International express delivery services can provide service to Tunisian addresses through the Tunisian “rapid poste” system. Tunisian customs routinely opens express mail for inspection. Although the U.S. Embassy knows of no cases of theft/loss of material related to express mail delivery addressed to Americans, American business representatives should be aware of the possibility of review or loss of corporate proprietary information when using these services. 

Personnel-Background Concerns

Modern Standard Arabic is the official, national language; however, the local dialect is the most commonly-used language in daily activities. French is widely spoken. English is understood by few and usually only at high-end establishments (hotels, restaurants). 

Women face no specific dress restrictions but wearing conservative clothing helps avoid attracting undue attention or harassment.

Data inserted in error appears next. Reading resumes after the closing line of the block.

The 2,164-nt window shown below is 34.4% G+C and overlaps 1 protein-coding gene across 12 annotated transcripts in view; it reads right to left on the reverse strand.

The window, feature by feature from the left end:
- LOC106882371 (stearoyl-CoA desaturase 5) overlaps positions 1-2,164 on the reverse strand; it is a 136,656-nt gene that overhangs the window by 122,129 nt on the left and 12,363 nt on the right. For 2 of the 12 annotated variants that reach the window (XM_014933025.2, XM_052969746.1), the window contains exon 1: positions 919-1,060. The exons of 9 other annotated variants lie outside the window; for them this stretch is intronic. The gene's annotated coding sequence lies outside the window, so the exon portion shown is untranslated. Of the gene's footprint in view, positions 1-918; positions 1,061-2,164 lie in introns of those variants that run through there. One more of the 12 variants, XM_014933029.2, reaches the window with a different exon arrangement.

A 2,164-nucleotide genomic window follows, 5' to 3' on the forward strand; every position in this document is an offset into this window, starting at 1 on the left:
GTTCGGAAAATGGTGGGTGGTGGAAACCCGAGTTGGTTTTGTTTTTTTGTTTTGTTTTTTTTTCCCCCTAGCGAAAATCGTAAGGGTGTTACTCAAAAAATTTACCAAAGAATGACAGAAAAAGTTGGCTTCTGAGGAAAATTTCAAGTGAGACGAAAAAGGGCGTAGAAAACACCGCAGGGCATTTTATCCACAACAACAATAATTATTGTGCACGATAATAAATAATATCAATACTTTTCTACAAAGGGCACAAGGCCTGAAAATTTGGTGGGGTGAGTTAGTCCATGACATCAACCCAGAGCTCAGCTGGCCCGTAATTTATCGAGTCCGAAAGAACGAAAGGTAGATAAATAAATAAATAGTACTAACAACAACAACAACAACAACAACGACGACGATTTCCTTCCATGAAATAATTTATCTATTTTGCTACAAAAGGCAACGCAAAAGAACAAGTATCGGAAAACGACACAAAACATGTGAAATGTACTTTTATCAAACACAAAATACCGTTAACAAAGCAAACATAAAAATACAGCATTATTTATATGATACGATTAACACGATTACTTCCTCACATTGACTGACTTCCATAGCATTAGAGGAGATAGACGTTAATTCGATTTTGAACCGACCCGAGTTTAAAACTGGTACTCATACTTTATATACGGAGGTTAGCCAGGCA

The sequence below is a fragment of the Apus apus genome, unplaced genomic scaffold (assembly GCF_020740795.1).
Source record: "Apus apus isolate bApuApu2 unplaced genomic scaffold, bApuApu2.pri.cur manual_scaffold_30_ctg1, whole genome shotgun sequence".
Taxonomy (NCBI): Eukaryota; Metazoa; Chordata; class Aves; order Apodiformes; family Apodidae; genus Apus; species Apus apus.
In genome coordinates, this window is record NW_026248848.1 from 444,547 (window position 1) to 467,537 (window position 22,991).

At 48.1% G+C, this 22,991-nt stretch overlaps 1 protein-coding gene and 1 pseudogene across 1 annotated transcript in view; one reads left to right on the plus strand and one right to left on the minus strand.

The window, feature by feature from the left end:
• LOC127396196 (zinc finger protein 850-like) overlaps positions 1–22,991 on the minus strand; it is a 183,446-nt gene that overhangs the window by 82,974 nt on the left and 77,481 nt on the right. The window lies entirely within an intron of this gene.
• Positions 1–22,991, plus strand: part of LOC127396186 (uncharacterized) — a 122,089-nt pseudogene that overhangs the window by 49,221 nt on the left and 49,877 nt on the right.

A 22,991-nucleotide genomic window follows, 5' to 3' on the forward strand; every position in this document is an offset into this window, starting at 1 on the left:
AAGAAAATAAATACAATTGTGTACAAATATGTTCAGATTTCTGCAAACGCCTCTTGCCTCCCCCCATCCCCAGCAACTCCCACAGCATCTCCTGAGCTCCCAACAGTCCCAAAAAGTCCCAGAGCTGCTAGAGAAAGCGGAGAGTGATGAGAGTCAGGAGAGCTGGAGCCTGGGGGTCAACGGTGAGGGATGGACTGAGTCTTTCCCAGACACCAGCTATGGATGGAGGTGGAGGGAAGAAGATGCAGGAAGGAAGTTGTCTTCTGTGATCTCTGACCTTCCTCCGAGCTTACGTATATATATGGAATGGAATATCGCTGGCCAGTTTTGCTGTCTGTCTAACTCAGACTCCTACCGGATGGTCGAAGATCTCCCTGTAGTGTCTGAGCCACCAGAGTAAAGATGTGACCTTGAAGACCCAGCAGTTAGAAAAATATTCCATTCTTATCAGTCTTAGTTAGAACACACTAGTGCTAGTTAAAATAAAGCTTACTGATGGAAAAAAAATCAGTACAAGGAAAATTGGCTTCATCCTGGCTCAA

Dual citizens originally from Tunisia are typically recognized as Tunisian citizens and must enter/exit on their Tunisian passports. 

Homosexuality is illegal and can be punished by imprisonment. 

Drug-related Crimes

Use/possession of illegal drugs, and drug trafficking are serious offenses. Individuals arrested for drug-related crimes can expect long jail sentences and heavy fines. 

Kidnapping Threat

There is a general threat of kidnapping not only directed at Westerners but also against Tunisian nationals. In one of the most high-profile kidnappings, armed Libyans kidnapped 80 Tunisian nationals in the border zone in April 2012.

Police Response

Police are reasonably well-trained and professional. Many senior police officials have received advanced training in Western Europe or the U.S. In an effort to maintain its image and protect the tourism industry, police are generally responsive to visitors in need of assistance. Since the 2011 revolution, however, there have been some reports of delayed or inadequate police responses, especially in rural areas. The police presence is particularly high in tourist areas and other areas frequented by foreigners. The police often set up after-hours checkpoints.